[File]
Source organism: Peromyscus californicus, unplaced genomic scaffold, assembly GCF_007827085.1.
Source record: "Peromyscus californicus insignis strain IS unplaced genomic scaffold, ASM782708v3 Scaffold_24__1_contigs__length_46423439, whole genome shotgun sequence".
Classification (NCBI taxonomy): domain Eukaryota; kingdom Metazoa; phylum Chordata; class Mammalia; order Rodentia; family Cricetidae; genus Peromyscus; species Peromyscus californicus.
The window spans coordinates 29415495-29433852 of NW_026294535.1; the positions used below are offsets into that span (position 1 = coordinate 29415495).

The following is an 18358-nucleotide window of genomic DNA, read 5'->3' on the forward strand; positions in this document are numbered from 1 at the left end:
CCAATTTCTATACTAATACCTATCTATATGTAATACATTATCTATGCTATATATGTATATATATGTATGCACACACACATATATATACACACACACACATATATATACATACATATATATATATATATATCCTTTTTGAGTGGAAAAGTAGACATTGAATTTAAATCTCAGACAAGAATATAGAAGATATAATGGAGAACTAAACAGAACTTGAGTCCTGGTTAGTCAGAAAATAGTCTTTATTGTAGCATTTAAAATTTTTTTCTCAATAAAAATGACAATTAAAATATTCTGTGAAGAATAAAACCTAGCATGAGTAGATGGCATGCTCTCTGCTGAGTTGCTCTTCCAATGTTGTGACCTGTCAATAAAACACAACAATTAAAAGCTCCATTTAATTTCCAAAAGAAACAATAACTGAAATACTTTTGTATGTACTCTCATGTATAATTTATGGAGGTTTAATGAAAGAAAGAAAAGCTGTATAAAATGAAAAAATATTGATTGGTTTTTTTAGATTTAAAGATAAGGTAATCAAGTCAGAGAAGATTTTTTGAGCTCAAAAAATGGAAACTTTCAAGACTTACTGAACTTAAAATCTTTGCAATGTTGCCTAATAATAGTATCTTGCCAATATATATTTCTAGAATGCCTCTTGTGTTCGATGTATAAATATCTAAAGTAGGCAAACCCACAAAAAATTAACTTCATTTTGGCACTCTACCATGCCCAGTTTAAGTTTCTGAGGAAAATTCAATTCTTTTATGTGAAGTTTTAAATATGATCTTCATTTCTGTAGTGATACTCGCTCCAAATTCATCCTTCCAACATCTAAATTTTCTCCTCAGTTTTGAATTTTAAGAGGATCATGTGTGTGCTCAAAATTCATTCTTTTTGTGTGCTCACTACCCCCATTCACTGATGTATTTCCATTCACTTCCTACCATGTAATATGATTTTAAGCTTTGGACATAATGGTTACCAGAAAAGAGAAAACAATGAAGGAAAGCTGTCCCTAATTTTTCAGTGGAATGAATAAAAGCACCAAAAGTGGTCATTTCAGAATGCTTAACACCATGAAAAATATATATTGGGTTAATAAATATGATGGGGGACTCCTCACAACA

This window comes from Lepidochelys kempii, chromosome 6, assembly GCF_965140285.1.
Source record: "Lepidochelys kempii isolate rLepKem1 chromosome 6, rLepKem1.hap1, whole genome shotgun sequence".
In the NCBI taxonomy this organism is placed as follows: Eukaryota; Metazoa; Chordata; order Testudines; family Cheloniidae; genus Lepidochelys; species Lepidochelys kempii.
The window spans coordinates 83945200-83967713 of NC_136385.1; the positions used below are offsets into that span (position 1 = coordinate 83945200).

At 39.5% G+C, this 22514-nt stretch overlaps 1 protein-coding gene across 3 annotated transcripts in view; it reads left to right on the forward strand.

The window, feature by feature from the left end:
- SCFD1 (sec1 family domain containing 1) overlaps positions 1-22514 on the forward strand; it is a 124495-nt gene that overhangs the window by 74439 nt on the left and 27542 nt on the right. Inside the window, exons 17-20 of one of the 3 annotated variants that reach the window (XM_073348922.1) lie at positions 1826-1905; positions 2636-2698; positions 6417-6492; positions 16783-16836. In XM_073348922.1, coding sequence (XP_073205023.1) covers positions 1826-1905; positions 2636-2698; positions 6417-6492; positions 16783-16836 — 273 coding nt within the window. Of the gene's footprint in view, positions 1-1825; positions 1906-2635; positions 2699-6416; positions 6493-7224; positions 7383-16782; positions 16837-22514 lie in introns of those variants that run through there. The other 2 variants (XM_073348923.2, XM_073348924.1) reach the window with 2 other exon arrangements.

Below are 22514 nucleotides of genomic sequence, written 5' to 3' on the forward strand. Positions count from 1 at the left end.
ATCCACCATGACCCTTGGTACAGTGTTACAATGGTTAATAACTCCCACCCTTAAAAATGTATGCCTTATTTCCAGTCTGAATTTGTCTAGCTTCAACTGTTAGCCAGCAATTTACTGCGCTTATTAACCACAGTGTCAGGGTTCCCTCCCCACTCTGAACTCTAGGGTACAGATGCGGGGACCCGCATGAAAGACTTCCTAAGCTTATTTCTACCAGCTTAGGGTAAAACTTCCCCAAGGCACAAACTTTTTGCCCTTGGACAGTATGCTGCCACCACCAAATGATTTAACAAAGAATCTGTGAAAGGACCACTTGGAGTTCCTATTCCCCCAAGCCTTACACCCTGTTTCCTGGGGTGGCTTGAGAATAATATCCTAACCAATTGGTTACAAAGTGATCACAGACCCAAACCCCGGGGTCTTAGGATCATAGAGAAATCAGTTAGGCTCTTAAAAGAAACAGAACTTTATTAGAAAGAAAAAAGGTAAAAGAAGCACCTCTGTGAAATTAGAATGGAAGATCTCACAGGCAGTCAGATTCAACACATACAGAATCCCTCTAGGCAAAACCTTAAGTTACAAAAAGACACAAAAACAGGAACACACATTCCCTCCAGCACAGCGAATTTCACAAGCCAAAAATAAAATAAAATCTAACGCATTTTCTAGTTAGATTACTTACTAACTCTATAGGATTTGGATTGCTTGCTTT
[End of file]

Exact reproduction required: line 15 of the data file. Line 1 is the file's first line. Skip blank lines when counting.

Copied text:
ATCCACCATGACCCTTGGTACAGTGTTACAATGGTTAATAACTCCCACCCTTAAAAATGTATGCCTTATTTCCAGTCTGAATTTGTCTAGCTTCAACTGTTAGCCAGCAATTTACTGCGCTTATTAACCACAGTGTCAGGGTTCCCTCCCCACTCTGAACTCTAGGGTACAGATGCGGGGACCCGCATGAAAGACTTCCTAAGCTTATTTCTACCAGCTTAGGGTAAAACTTCCCCAAGGCACAAACTTTTTGCCCTTGGACAGTATGCTGCCACCACCAAATGATTTAACAAAGAATCTGTGAAAGGACCACTTGGAGTTCCTATTCCCCCAAGCCTTACACCCTGTTTCCTGGGGTGGCTTGAGAATAATATCCTAACCAATTGGTTACAAAGTGATCACAGACCCAAACCCCGGGGTCTTAGGATCATAGAGAAATCAGTTAGGCTCTTAAAAGAAACAGAACTTTATTAGAAAGAAAAAAGGTAAAAGAAGCACCTCTGTGAAATTAGAATGGAAGATCTCACAGGCAGTCAGATTCAACACATACAGAATCCCTCTAGGCAAAACCTTAAGTTACAAAAAGACACAAAAACAGGAACACACATTCCCTCCAGCACAGCGAATTTCACAAGCCAAAAATAAAATAAAATCTAACGCATTTTCTAGTTAGATTACTTACTAACTCTATAGGATTTGGATTGCTTGCTTT